Dr. George on Dosing TKIs in RCC

Daniel J. George, MD
Published: Tuesday, Mar 19, 2019



Daniel J. George, MD, professor of Medicine and Surgery, member, Duke Cancer Institute, discusses the importance of dosing TKIs properly in patients with renal cell carcinoma (RCC).

Although the S-TRAC trial showed the benefit of adjuvant therapy with sunitinib (Sutent) in patients with high-risk stage III disease, there has not been as much of an uptake due to prior negative studies. For example, the ASSURE study looked at sunitinib, sorafenib (Nexavar), and placebo in the adjuvant setting, and demonstrated no difference in disease-free survival (DFS). However, many patients were dose-reduced to as low as 25 mg of sunitinib, says George. More than halfway into the study, the dose protocol was reduced from 50 mg to 37.5 mg, which most likely resulted in decreased efficacy, he adds.

In the PROTECT study, investigators had to change the initial adjuvant dose of pazopanib (Votrient) from 800 mg to 600 mg halfway through due to tolerance. In patients who started at 800 mg, investigators noted a statically significant improvement in DFS similar to what was observed in S-TRAC. However, in the patients who had the dose reduction from the beginning, the benefit was not determined to be statistically significant.

Therefore, dose matters when it comes to the adjuvant setting, says George. The issue is that a higher dose also results in added toxicity. Learning how to balance that is key, he adds. Identifying patients who have an ECOG performance status of 0 following surgery is important in finding that balance, as is counseling patients on tolerability and being proactive with dose interruptions, rather than dose reductions. If this approach is adopted, there are patients who will be able to benefit and tolerate TKIs in the adjuvant setting.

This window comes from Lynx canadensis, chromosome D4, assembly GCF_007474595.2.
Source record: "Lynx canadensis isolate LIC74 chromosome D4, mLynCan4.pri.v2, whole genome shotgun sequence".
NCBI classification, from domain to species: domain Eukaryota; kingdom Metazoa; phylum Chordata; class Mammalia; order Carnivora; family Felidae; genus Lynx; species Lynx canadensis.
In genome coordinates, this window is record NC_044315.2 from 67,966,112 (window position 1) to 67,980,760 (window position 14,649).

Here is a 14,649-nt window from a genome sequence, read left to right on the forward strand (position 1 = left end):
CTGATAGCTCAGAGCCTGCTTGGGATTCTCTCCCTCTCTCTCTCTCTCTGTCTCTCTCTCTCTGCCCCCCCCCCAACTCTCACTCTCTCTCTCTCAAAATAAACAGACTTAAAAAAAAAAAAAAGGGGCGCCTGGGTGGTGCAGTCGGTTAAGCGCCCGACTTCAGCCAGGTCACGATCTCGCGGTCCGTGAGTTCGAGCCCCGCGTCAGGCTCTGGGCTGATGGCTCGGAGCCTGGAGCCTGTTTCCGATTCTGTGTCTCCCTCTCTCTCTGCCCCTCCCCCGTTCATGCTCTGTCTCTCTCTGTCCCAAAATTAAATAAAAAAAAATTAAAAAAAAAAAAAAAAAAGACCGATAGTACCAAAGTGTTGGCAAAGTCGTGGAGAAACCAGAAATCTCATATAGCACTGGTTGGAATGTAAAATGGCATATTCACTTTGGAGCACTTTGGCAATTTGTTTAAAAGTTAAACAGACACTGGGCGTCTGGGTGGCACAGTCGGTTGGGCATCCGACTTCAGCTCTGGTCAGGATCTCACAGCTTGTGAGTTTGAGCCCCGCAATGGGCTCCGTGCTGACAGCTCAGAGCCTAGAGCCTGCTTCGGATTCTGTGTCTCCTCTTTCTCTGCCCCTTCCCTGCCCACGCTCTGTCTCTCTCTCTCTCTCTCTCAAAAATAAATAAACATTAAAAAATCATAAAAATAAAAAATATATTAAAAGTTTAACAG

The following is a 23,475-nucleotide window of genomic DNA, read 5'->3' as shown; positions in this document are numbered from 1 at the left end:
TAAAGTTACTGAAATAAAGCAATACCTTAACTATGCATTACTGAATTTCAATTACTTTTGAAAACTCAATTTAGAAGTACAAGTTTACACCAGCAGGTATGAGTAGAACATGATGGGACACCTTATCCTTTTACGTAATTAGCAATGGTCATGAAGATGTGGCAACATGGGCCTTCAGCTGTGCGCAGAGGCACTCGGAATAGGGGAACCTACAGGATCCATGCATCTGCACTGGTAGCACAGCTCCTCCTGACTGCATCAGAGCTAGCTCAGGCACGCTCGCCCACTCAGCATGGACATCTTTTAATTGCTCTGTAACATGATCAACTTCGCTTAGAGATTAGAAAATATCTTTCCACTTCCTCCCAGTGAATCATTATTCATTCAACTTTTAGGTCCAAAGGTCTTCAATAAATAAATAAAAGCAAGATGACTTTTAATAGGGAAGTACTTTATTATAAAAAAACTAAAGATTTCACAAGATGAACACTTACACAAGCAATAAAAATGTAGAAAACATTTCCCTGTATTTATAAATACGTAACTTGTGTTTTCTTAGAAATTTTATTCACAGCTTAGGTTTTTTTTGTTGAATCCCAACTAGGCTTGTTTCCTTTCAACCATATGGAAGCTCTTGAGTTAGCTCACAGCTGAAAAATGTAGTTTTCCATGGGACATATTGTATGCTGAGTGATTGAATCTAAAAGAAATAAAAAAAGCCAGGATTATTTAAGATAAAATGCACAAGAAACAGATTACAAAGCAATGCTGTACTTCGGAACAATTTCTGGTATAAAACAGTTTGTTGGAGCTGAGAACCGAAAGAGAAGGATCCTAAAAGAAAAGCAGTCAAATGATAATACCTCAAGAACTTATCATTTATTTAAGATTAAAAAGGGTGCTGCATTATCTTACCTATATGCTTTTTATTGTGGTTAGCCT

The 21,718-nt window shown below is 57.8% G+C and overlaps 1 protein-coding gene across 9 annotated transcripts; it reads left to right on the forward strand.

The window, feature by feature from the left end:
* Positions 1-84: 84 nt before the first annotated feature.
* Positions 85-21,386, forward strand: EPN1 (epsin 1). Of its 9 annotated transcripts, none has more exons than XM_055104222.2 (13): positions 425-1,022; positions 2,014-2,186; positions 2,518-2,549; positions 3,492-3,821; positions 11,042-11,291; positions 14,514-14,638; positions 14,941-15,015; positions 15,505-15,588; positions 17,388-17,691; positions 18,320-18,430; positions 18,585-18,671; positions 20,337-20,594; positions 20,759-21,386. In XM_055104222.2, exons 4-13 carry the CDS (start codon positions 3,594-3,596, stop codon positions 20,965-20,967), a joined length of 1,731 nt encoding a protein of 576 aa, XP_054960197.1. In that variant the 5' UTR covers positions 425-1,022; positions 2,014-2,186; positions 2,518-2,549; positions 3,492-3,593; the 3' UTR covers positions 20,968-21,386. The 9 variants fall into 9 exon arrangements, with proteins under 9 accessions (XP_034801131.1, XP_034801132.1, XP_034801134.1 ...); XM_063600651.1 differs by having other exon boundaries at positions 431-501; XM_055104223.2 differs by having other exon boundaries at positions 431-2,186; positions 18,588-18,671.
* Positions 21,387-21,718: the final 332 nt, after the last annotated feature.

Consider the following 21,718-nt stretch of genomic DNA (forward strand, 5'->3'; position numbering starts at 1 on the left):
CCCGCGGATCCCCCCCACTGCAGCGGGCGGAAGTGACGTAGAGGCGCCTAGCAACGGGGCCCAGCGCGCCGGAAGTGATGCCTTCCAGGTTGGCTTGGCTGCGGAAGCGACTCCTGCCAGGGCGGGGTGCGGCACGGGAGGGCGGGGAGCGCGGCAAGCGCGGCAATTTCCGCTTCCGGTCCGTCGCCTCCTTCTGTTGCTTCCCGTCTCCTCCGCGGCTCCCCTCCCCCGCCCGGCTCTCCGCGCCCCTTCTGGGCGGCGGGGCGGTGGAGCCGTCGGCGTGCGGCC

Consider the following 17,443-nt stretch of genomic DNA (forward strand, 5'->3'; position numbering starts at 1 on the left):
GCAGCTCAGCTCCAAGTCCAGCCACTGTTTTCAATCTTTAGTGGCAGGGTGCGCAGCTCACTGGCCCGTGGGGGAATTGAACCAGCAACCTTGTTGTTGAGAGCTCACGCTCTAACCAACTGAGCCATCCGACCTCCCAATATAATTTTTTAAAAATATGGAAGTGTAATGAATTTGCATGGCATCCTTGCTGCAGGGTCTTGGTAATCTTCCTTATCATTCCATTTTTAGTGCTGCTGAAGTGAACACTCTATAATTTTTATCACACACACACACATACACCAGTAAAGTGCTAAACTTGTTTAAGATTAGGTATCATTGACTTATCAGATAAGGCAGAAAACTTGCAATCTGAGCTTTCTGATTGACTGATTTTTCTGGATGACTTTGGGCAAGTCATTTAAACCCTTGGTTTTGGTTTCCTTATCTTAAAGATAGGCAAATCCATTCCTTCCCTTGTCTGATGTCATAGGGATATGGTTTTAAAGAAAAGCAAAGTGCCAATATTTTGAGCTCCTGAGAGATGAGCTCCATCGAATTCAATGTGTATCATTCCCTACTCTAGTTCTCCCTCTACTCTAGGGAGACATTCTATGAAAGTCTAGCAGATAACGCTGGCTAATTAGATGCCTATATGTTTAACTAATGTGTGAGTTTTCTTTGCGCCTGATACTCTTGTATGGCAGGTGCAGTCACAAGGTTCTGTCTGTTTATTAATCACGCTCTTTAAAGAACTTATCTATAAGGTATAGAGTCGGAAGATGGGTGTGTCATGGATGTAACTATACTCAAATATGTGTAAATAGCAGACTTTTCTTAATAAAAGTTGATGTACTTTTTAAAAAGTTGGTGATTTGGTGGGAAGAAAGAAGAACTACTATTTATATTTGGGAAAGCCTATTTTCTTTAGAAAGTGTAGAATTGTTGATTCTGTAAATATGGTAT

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Daniel J. George, MD, professor of Medicine and Surgery, member, Duke Cancer Institute, discusses the importance of dosing TKIs properly in patients with renal cell carcinoma (RCC).

Although the S-TRAC trial showed the benefit of adjuvant therapy with sunitinib (Sutent) in patients with high-risk stage III disease, there has not been as much of an uptake due to prior negative studies. For example, the ASSURE study looked at sunitinib, sorafenib (Nexavar), and placebo in the adjuvant setting, and demonstrated no difference in disease-free survival (DFS). However, many patients were dose-reduced to as low as 25 mg of sunitinib, says George. More than halfway into the study, the dose protocol was reduced from 50 mg to 37.5 mg, which most likely resulted in decreased efficacy, he adds.

In the PROTECT study, investigators had to change the initial adjuvant dose of pazopanib (Votrient) from 800 mg to 600 mg halfway through due to tolerance. In patients who started at 800 mg, investigators noted a statically significant improvement in DFS similar to what was observed in S-TRAC. However, in the patients who had the dose reduction from the beginning, the benefit was not determined to be statistically significant.

Therefore, dose matters when it comes to the adjuvant setting, says George. The issue is that a higher dose also results in added toxicity. Learning how to balance that is key, he adds. Identifying patients who have an ECOG performance status of 0 following surgery is important in finding that balance, as is counseling patients on tolerability and being proactive with dose interruptions, rather than dose reductions. If this approach is adopted, there are patients who will be able to benefit and tolerate TKIs in the adjuvant setting.

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